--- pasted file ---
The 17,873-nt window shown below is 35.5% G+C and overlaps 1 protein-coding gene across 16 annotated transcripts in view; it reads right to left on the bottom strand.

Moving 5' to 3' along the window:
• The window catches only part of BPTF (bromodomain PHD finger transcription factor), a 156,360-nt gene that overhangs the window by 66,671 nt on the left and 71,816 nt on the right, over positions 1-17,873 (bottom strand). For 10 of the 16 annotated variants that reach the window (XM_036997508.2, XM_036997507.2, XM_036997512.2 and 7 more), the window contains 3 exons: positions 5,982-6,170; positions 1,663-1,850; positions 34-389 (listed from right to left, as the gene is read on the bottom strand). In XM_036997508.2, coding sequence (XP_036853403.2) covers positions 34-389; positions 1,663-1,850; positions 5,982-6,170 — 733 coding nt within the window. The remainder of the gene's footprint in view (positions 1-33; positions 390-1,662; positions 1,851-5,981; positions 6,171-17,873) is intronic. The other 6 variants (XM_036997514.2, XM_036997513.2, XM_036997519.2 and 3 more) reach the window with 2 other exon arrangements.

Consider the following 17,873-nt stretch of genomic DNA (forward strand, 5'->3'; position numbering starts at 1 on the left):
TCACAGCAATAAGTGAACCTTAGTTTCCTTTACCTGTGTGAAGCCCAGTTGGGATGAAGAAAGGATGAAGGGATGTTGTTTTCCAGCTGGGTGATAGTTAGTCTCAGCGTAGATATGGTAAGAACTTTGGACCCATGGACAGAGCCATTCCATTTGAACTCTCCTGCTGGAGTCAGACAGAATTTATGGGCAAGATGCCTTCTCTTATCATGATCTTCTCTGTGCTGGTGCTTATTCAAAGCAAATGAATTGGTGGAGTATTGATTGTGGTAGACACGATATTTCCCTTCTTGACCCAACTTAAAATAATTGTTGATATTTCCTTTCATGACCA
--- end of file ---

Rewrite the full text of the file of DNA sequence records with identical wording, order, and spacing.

The 17,873-nt window shown below is 35.5% G+C and overlaps 1 protein-coding gene across 16 annotated transcripts in view; it reads right to left on the bottom strand.

Moving 5' to 3' along the window:
• The window catches only part of BPTF (bromodomain PHD finger transcription factor), a 156,360-nt gene that overhangs the window by 66,671 nt on the left and 71,816 nt on the right, over positions 1-17,873 (bottom strand). For 10 of the 16 annotated variants that reach the window (XM_036997508.2, XM_036997507.2, XM_036997512.2 and 7 more), the window contains 3 exons: positions 5,982-6,170; positions 1,663-1,850; positions 34-389 (listed from right to left, as the gene is read on the bottom strand). In XM_036997508.2, coding sequence (XP_036853403.2) covers positions 34-389; positions 1,663-1,850; positions 5,982-6,170 — 733 coding nt within the window. The remainder of the gene's footprint in view (positions 1-33; positions 390-1,662; positions 1,851-5,981; positions 6,171-17,873) is intronic. The other 6 variants (XM_036997514.2, XM_036997513.2, XM_036997519.2 and 3 more) reach the window with 2 other exon arrangements.

Consider the following 17,873-nt stretch of genomic DNA (forward strand, 5'->3'; position numbering starts at 1 on the left):
TCACAGCAATAAGTGAACCTTAGTTTCCTTTACCTGTGTGAAGCCCAGTTGGGATGAAGAAAGGATGAAGGGATGTTGTTTTCCAGCTGGGTGATAGTTAGTCTCAGCGTAGATATGGTAAGAACTTTGGACCCATGGACAGAGCCATTCCATTTGAACTCTCCTGCTGGAGTCAGACAGAATTTATGGGCAAGATGCCTTCTCTTATCATGATCTTCTCTGTGCTGGTGCTTATTCAAAGCAAATGAATTGGTGGAGTATTGATTGTGGTAGACACGATATTTCCCTTCTTGACCCAACTTAAAATAATTGTTGATATTTCCTTTCATGACCA